We've seen the headlines, we've heard the pundits (looking at you, Scoble) that tout apps as the "big" thing on smartphones. And while initially this may hold true for new users, the novelty wears off, or so suggests a new study by the Pew Research Center's Internet & American Life Project.
In that study, 68% of users only use five or fewer apps at least once a week. Furthermore, 17% don't use any apps on a regular basis while only 42% of respondents even have apps on their phones. Those are certainly interesting numbers and what it suggests is people are downloading lots of apps but rarely use them on a regular basis. In fact, we hear this often from developers who don't get many ad-hits in their apps after a few weeks despite seemingly large numbers of downloads. Speaking of, the study also points out that judging an app's popularity by number of downloads alone is probably not a good metric (though app reviews and number of them may be).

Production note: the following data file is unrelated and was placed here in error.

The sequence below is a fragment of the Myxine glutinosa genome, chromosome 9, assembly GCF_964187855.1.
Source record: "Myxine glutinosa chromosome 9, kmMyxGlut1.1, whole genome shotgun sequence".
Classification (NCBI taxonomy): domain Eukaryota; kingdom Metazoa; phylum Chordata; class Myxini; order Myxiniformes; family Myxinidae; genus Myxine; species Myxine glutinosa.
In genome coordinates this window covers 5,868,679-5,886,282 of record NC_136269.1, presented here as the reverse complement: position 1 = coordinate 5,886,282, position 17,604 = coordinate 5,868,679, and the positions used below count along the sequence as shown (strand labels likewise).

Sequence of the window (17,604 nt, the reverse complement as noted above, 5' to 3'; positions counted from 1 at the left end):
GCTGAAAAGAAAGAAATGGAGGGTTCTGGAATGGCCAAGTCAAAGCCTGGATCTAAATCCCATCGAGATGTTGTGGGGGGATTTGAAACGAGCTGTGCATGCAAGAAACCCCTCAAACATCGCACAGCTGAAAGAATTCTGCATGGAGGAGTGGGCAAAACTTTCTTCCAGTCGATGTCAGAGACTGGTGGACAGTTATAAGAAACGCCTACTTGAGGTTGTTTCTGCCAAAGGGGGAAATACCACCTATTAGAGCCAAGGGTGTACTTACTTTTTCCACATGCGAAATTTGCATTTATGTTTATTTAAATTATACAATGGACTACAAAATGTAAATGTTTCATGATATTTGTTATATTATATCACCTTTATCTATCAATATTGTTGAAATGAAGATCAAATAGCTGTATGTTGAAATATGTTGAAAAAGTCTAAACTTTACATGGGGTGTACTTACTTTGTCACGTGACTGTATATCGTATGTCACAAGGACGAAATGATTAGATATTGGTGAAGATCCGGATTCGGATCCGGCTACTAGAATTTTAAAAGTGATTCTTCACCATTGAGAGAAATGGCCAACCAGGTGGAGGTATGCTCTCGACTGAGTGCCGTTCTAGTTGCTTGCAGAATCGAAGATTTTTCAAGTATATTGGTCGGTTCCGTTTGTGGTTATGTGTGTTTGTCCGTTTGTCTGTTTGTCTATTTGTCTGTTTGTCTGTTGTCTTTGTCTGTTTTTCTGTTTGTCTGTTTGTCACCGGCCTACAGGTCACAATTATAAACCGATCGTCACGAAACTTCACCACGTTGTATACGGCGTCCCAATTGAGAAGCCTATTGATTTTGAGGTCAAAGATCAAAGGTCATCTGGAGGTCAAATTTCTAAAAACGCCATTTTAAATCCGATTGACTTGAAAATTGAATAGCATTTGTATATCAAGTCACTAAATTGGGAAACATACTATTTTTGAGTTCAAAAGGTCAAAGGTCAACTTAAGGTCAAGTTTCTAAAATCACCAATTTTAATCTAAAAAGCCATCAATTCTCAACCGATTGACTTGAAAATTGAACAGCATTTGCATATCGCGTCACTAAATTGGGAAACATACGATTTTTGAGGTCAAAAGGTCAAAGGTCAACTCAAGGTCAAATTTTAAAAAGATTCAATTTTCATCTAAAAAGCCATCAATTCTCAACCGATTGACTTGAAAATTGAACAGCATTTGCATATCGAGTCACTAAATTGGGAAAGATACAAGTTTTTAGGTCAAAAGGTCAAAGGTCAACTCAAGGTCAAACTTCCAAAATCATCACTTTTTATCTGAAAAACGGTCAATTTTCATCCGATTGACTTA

In other interesting stats from Nielsen, Android users spend about 90 minutes a day on their phones, two-thirds of that time in apps (probably customizing their UI, just kidding). That suggest that even though few use many apps, the ones they do use, they use often and on a regular basis.
While no numbers are revealed for Windows Phone users, it will be even more interesting for our users since things like Facebook, LinkedIn and Twitter are baked into the OS, reducing the number of popular services that people need to download separate apps for. That will only increase if Microsoft continues, as expected, to bake in other services as the OS grows and updates roll out. This of course makes us ask the question: Do you fit this model or are you folks app-fiends? (We're also pretty sure games don't count as apps for the purposes of this study).
Let us know in comments....
via USA Today; Thanks Mark W. and ZX9, for the tips